- Gordon Dumoulin
Known in China, little known beyond (7) - Kyoko Nakamura 中村京子
𝘐𝘯 𝘵𝘩𝘦 𝘭𝘪𝘨𝘩𝘵 𝘰𝘧 𝘵𝘩𝘪𝘴 𝘺𝘦𝘢𝘳’𝘴 𝘊𝘦𝘯𝘵𝘦𝘯𝘯𝘪𝘢𝘭 𝘰𝘧 𝘵𝘩𝘦 𝘊𝘰𝘮𝘮𝘶𝘯𝘪𝘴𝘵 𝘗𝘢𝘳𝘵𝘺 𝘰𝘧 𝘊𝘩𝘪𝘯𝘢, 𝘧𝘰𝘳𝘦𝘪𝘨𝘯𝘦𝘳𝘴 𝘸𝘦𝘭𝘭-𝘬𝘯𝘰𝘸𝘯 𝘪𝘯 𝘊𝘩𝘪𝘯𝘢 𝘧𝘰𝘳 𝘸𝘪𝘵𝘯𝘦𝘴𝘴𝘪𝘯𝘨 𝘧𝘳𝘰𝘮 𝘸𝘪𝘵𝘩𝘪𝘯 𝘰𝘳 𝘱𝘢𝘳𝘵𝘪𝘤𝘪𝘱𝘢𝘵𝘪𝘯𝘨 𝘪𝘯 𝘵𝘩𝘦 𝘦𝘢𝘳𝘭𝘺 𝘣𝘶𝘪𝘭𝘥-𝘶𝘱 𝘰𝘧 𝘵𝘩𝘦 𝘗𝘢𝘳𝘵𝘺 (1921) 𝘢𝘯𝘥 𝘵𝘩𝘦 𝘗𝘦𝘰𝘱𝘭𝘦’𝘴 𝘙𝘦𝘱𝘶𝘣𝘭𝘪𝘤 𝘰𝘧 𝘊𝘩𝘪𝘯𝘢 (1949) 𝘸𝘪𝘭𝘭 𝘣𝘦 𝘪𝘯𝘵𝘳𝘰𝘥𝘶𝘤𝘦𝘥 𝘪𝘯 𝘵𝘩𝘪𝘴 𝘴𝘦𝘳𝘪𝘦𝘴 𝘰𝘧 𝘸𝘦𝘦𝘬𝘭𝘺 𝘱𝘰𝘴𝘵𝘴 “𝘒𝘯𝘰𝘸𝘯 𝘪𝘯 𝘊𝘩𝘪𝘯𝘢, 𝘭𝘪𝘵𝘵𝘭𝘦 𝘬𝘯𝘰𝘸𝘯 𝘣𝘦𝘺𝘰𝘯𝘥”
Two sets of clothes have been part of her closet since her youth; one is a Japanese kimono, the only present from her mother; the other is her Eighth Route Army uniform that she wore more than 70 years ago. 𝗞𝘆𝗼𝗸𝗼 𝗡𝗮𝗸𝗮𝗺𝘂𝗿𝗮 中村京子 (91) was just 15 when she arrived from Japan at Jinzhou Nurse School, in Northeast China's Liaoning province in May 1945 (an area at the time still controlled by the Japanese army), to pursue her dreams of becoming a nurse. After 3 months, Japan surrendered to the allies, ending the occupation and the nursing school was taken over by the Eighth Route Army of the Communist Party. The 20 odd Japanese students were given two choices: Return to Japan, or join the Eighth Route Army. Nakamura weighed her options and joined the Eighth Route Army as nurse in the battlefields of the Liberation war.
In 1946, she was assigned as assistant of the famous 𝗗𝗿. 𝗛𝗮𝗻𝘀 𝗠𝘂𝗲𝗹𝗹𝗲𝗿 汉斯·米勒. Dr. Mueller, born in Duesseldorf 1915 from a Jewish father, fled Germany duzing the Nazi era and studied Medicine at the University of Basel in Switzerland. In 1939, he left Switzerland for China, became related with Mao Zedong and started working as a doctor and medical teacher in the Eighth Route Army and People’s Liberation Army during the wars.
During this period, Nakamura admired Mueller's skills while Mueller was drawn to her intelligence and diligence. But at that time they were only comrades and Nakamura was soon transferred from the frontline hospital. However fate brought them together again two years later in a clinic in the suburbs of Tianjin. And the story goes that she overheard people asking him why he didn’t get married as he was already 39 years. And he answered that he was in love with a Japanese girl. To much surprise for many, they got married in the spring of 1949, just before the founding of the People’s Republic of China. Their marriage left comrades confused, two “devils”, German and Japanese getting married while both fighting with their hearts for the cause of the People’s Liberation Army. But praise, wedding gifts and congratulations came from all over China.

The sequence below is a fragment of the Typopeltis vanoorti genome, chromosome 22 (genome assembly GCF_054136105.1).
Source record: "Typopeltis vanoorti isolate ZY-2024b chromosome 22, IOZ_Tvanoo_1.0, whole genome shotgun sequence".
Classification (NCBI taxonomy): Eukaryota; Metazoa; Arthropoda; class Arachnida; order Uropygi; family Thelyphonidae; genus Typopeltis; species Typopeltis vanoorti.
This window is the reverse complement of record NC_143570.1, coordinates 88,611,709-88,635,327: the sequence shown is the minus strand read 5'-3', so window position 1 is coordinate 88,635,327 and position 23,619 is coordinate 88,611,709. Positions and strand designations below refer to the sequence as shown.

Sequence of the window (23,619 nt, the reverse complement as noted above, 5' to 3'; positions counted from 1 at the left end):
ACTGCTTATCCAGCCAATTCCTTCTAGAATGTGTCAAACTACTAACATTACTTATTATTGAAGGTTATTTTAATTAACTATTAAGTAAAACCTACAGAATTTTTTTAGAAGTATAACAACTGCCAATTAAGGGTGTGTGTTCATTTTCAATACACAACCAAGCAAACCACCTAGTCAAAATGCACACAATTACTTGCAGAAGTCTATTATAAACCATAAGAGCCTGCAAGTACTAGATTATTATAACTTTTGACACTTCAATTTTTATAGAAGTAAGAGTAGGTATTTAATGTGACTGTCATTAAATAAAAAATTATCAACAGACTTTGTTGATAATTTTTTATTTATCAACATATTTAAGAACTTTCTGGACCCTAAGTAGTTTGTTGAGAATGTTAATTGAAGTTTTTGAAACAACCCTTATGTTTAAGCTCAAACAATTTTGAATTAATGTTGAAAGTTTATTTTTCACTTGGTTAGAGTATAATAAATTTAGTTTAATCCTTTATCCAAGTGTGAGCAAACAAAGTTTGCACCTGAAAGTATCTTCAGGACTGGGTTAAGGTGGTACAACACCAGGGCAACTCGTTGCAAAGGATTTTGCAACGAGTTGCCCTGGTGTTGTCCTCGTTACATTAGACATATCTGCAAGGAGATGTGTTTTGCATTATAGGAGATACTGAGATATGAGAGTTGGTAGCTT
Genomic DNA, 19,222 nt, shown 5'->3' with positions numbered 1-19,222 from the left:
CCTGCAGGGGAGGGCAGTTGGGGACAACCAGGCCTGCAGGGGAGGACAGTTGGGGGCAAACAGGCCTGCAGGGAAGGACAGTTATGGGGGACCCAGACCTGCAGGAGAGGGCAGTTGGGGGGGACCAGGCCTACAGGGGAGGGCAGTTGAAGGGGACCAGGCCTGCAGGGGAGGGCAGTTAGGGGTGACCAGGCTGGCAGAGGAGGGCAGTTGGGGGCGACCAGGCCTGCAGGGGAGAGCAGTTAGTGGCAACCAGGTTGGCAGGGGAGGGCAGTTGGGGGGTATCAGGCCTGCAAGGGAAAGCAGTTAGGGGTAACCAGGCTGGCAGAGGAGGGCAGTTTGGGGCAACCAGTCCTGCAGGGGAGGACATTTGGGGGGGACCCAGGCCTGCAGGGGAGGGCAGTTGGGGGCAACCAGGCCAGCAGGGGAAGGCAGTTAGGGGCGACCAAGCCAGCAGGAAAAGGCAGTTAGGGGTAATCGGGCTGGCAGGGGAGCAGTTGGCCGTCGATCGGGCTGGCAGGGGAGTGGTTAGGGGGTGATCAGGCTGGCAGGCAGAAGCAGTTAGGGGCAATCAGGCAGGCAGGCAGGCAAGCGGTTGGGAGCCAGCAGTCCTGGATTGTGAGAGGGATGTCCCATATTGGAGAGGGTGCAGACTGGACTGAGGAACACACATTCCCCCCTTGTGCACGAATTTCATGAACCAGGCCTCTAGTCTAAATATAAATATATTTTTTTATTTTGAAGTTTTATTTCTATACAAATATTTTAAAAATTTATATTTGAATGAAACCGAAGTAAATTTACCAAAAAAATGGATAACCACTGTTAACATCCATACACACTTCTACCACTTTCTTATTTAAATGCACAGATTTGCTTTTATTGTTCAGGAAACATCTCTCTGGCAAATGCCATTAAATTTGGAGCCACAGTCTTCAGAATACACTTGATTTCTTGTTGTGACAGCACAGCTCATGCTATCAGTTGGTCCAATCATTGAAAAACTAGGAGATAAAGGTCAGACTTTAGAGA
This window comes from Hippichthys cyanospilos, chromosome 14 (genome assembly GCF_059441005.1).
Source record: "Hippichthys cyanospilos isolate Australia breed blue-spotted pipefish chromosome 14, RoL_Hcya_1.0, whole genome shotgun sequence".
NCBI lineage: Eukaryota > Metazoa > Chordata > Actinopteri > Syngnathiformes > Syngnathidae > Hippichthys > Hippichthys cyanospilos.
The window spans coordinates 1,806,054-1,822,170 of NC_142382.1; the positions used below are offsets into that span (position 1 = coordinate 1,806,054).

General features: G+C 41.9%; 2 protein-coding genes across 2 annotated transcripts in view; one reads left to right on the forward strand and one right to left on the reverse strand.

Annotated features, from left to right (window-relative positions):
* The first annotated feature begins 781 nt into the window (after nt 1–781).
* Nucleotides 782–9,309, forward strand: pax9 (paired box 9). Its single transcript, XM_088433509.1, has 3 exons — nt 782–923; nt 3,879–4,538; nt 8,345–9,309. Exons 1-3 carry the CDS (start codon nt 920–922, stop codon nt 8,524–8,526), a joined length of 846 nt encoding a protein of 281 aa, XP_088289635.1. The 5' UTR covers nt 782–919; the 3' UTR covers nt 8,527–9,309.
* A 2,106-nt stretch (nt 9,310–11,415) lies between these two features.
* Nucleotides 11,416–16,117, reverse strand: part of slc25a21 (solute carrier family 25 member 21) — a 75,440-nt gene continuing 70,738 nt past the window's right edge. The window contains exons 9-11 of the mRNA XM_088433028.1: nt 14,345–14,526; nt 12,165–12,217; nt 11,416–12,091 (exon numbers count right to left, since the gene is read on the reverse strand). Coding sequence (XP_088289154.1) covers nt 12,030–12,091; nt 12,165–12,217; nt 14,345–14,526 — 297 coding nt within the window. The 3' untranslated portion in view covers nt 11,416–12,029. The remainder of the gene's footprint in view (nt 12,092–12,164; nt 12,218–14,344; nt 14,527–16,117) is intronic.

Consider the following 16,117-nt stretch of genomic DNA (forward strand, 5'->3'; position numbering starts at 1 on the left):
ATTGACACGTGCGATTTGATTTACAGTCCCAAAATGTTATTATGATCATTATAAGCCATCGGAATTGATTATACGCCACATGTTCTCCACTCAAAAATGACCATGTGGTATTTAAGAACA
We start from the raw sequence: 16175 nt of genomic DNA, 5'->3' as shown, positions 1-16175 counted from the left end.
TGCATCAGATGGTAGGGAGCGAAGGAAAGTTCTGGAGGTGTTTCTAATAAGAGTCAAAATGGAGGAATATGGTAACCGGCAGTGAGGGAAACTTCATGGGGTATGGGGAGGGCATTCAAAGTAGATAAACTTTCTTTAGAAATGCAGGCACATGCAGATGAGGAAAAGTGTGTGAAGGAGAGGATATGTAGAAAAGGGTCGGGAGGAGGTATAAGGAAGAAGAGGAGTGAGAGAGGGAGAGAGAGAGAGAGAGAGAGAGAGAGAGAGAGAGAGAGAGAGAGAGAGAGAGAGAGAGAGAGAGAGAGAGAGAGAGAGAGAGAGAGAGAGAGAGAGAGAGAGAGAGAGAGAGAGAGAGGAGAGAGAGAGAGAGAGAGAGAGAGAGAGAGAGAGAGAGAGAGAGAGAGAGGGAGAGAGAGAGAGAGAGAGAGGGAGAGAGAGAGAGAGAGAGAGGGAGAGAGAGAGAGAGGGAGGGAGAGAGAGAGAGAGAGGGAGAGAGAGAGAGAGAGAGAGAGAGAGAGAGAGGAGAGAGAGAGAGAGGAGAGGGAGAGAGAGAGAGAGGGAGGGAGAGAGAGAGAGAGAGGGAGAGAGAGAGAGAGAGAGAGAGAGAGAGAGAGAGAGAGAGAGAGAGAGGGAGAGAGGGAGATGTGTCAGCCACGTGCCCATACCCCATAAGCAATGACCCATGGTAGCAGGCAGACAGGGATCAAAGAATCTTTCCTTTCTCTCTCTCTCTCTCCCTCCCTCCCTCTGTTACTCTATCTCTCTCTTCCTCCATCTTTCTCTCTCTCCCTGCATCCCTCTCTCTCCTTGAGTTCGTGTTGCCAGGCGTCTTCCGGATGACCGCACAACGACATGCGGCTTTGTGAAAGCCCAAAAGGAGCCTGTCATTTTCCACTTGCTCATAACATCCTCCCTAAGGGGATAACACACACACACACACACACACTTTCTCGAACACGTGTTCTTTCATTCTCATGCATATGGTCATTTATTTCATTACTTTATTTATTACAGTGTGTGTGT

After the founding, they stayed in Beijing and got a daughter and son in the early 1950’s. Nakamura continued to work as medical expert and Mueller worked as professor in different universities, including being Vice-President of the Beijing Medical University. In the early 1970’s Zhou Enlai granted the family to visit Nakamura’s relatives in Japan and Mueller used this time to discuss the causes and diagnosis of Hepatitis B with Professor Nishioka. Upon return, he continued to research and developed the Hepatitis vaccine B in China for which he is especially known in China today.
While Mueller is more well-known in China than his wife Nakamura, remember following saying in China 每個成功男人的背後，都有一個偉大的女人“Whenever there is a successful man, there is always a great woman behind the scene.”
Her husband passed away in 1994 and Kyoko Nakamura is living in a Beijing hutong, their home since decades. Some of Mueller’s last words to her: “We can have this kind of life today. It was given by the Communist Party. Over the years, what I believe most is the Communist Party. It's always for the people... After I die, you must stay in China and let my faith continue!"
Read other episodes of "Known in China, little known beyond" here :
Known in China, little known beyond (1) - Isabel Crook
Known in China, little known beyond (2) - Dwarkanath Kotnis
Known in China, little known beyond (3) - Edgar Snow
Known in China, little known beyond (4) - Anna Louise Strong
Known in China, little known beyond (5) - Rewi Alley
Known in China, little known beyond (6) - Nguyen Son